Ten or so years ago, I wrote a series of articles for that explored what product managers do, and examined the wide range of skills and experience the profession requires. One product manager I interviewed described his role this way: "You are responsible for everything and have authority over no one."

Does that sound familiar? It accurately describes the situation in which QA managers often find themselves. They are accountable for software errors, but getting developers, operations managers, even business owners to agree to the changes a QA pro deems essential is often a big challenge.

An effective way to increase the influence of QA, Bach suggests, is to build strong relationships with peers you depend on before you have to ask for a favor. "Otherwise, when you call your Ops guy at 5 p.m., he is just going to tell you 'Sorry, I can't reproduce the error,'" Bach said. "But when the relationship is already there, he says: 'I can't reproduce this. Can you tell me more? Can we work on this?'"

Taking ownership and managing without authority are not QA-specific skills, but they are an essential part of every professional's career path -- especially in today's fast-moving, ever-changing technology environment. Look at it this way: When it comes to QA, do you want to be known as "can do" or "cannot"? Understanding the larger role QA testing can play in project and business success by thinking about the role as a product manager might be a key factor in your career success, as well.

What are your thoughts on the changing role of the QA tester? What challenges do you face and what tricks have you found to make things easier? Let us know and follow us on Twitter @SoftwareTestTT.

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I agree completely. I guess that I never though of it in these exact terms, but what I do is to take ownership. There are just so many ways in which a product can fail that have little or nothing to do with its functionality.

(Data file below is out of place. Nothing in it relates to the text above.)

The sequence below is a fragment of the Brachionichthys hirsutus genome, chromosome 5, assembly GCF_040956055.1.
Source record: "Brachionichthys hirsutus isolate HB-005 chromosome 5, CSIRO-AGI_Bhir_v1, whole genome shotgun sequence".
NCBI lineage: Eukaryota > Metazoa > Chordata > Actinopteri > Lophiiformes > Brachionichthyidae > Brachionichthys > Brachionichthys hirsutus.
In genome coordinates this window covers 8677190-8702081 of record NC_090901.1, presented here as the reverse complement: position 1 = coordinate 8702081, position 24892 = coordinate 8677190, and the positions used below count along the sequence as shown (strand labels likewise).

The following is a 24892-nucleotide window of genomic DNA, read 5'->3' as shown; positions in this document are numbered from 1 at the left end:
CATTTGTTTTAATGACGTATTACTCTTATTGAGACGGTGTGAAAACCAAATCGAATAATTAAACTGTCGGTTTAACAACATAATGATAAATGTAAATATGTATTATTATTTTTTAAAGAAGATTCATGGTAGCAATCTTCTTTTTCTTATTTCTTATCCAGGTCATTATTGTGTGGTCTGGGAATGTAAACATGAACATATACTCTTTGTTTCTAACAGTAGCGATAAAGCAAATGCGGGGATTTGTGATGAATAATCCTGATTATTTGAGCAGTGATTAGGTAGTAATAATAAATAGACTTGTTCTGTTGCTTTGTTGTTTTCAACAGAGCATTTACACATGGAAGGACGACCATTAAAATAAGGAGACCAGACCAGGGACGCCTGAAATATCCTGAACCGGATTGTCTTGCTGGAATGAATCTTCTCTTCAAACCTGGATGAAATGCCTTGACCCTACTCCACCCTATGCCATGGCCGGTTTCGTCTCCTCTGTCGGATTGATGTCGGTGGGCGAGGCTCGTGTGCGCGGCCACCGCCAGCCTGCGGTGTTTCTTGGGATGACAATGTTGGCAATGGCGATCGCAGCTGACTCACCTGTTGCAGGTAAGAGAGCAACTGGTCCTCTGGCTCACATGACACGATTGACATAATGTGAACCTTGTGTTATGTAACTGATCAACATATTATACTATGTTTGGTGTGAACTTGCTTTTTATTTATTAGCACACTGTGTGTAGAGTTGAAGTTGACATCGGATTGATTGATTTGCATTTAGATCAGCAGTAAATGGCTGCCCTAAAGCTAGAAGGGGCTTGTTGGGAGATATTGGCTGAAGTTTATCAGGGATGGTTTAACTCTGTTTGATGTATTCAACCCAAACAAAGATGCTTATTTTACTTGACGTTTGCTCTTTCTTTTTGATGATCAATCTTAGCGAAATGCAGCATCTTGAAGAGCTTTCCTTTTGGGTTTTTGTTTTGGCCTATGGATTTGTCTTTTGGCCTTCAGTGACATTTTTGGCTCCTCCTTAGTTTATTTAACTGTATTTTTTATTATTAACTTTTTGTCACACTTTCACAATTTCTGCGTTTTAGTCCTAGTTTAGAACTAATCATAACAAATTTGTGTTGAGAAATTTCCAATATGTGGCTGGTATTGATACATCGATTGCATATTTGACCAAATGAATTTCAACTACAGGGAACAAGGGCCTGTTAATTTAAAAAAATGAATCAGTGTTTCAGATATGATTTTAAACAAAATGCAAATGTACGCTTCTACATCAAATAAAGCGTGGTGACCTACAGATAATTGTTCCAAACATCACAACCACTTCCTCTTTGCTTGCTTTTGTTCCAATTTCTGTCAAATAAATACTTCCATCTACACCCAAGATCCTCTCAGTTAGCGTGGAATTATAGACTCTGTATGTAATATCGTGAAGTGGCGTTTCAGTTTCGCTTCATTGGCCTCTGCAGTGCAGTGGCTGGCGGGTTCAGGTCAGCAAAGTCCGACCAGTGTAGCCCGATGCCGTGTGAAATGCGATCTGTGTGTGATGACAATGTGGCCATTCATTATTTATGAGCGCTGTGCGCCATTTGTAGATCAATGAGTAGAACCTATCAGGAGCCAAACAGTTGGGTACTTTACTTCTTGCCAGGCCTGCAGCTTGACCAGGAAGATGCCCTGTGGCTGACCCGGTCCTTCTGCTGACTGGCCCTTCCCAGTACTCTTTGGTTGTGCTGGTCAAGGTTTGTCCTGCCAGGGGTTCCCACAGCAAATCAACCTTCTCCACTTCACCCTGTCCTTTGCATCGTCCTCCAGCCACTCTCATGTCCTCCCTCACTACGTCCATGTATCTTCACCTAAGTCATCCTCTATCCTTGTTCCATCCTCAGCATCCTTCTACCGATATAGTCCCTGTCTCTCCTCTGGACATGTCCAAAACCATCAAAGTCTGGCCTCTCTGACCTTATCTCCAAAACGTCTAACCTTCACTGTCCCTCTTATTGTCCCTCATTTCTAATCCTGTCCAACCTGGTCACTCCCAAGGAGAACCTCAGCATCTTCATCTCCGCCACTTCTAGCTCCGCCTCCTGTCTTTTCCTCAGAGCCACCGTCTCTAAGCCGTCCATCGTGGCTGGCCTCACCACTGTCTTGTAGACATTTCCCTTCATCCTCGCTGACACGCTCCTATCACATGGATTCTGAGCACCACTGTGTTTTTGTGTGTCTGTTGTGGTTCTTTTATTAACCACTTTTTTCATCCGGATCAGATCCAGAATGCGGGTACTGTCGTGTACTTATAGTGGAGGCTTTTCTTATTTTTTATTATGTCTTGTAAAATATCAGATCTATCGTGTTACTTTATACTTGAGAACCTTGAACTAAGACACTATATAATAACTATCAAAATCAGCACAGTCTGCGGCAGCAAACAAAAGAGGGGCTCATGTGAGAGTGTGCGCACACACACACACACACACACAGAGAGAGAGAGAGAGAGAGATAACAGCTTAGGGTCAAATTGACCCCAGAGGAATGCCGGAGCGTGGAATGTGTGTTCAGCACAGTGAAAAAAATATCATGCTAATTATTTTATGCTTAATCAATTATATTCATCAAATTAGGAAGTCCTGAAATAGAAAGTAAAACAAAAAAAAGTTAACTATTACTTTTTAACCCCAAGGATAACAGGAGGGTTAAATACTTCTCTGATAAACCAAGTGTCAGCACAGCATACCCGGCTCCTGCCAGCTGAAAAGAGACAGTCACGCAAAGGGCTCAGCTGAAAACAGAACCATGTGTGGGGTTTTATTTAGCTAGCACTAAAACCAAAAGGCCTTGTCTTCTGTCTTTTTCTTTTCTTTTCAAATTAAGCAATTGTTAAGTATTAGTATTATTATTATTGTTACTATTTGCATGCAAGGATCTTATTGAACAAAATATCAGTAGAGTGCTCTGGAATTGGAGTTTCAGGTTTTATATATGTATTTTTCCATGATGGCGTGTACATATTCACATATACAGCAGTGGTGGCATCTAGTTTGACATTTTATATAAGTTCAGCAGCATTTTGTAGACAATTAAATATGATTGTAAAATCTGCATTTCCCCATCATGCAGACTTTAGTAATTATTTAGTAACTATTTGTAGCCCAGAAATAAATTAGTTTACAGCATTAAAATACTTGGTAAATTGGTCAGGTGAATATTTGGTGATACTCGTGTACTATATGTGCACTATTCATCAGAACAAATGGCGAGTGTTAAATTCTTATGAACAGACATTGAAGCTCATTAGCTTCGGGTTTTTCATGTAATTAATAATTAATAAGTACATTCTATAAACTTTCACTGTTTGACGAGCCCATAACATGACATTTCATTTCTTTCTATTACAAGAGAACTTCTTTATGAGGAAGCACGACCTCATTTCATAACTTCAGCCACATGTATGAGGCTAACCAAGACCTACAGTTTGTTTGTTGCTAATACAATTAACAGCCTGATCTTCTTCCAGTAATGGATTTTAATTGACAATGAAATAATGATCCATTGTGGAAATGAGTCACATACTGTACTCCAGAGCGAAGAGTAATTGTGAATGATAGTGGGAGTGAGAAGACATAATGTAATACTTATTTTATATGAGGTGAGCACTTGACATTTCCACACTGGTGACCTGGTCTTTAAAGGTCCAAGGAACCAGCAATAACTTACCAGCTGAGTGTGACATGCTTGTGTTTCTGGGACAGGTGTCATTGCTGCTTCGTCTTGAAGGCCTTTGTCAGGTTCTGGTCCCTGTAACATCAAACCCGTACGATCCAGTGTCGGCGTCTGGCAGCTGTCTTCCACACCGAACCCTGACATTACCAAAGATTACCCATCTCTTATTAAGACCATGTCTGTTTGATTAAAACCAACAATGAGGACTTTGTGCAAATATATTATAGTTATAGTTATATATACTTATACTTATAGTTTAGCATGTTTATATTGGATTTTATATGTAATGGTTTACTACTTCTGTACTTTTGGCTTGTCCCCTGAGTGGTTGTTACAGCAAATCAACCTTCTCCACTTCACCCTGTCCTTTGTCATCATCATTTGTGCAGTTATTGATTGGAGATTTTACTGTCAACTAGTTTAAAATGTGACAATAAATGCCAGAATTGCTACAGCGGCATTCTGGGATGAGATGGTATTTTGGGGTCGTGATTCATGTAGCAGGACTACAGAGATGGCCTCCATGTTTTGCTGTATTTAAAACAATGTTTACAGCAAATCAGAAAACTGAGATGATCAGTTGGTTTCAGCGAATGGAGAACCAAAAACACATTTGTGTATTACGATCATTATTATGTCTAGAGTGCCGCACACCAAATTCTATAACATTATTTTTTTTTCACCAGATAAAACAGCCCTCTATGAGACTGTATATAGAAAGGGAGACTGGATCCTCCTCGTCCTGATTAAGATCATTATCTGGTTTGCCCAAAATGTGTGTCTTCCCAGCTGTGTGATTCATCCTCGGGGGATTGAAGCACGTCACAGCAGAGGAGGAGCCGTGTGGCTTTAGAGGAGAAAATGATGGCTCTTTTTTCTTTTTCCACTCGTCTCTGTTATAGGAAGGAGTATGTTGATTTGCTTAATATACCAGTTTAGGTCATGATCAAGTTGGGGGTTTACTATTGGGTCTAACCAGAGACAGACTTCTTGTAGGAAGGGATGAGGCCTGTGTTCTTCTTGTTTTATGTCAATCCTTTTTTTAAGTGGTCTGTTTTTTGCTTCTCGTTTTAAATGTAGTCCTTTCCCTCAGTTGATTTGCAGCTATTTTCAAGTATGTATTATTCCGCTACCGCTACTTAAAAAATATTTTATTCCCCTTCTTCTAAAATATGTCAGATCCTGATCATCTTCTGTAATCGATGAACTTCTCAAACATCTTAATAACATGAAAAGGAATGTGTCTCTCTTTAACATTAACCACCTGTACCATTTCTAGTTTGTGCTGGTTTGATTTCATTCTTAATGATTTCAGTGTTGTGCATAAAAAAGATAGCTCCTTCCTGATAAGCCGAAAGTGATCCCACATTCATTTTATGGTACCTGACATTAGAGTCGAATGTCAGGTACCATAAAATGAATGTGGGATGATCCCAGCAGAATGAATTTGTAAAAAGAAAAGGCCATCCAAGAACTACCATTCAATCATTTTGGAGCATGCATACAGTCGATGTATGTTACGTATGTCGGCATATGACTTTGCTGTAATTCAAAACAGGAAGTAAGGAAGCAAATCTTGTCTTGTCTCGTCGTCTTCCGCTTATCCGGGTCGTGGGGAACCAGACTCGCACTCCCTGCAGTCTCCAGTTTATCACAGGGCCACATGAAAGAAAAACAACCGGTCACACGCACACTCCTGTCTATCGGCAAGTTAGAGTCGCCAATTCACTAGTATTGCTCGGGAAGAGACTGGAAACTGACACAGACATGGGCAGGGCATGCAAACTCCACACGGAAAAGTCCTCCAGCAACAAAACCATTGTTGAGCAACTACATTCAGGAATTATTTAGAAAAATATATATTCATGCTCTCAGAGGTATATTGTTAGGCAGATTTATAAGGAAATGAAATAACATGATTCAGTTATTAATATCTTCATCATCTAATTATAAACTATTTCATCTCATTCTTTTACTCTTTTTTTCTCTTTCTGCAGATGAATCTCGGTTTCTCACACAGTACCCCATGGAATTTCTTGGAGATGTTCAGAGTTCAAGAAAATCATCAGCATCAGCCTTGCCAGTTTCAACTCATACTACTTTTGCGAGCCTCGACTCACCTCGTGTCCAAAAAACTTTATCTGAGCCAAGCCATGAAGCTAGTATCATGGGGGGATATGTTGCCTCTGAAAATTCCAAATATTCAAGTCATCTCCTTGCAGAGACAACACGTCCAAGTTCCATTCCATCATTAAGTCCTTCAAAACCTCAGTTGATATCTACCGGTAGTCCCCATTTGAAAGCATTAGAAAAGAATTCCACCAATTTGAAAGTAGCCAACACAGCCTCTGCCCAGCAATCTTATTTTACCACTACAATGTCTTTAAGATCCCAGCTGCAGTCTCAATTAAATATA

It might not meet the needs of the user. It might not make/save money. It might create a lot of support issues that are not necessarily bugs, such as questions from confused users. The performance might be terrible. 5 years down the road, it might be used for a different purpose than it was intended. These are all things that I try to think of when we're creating or changing a product. It feels like a large weight on my shoulders, but it gives me a healthy amount of anxiety that keeps me thinking. 

It's no fun when a product isn't as successful as hoped for, even if it's not directly your fault. Taking ownership means that you try to prevent those cases, and mitigate issues when they do occur.
I'm not sure I agree with the idea of QA "taking ownership of the product". Testing's responsibility is to discover and subsequently reveal as much information about the product and its behavior as possible, but decisions will always be made by the product owner, not the tester. I think taking ownership of our responsibilities makes more sense. It's important to develop the relationships that will help you do your job effectively, but viewing this as 'management' will likely not help with those relationships. While the examples here are great examples of good things to do, the descriptions feel a little...overzealous.
It's a swell thought, but I'm not sure how many places I've worked that have actually given the QA staff that level of power. They're usually right up there -- or down there -- with the technical writers on the staff totem pole.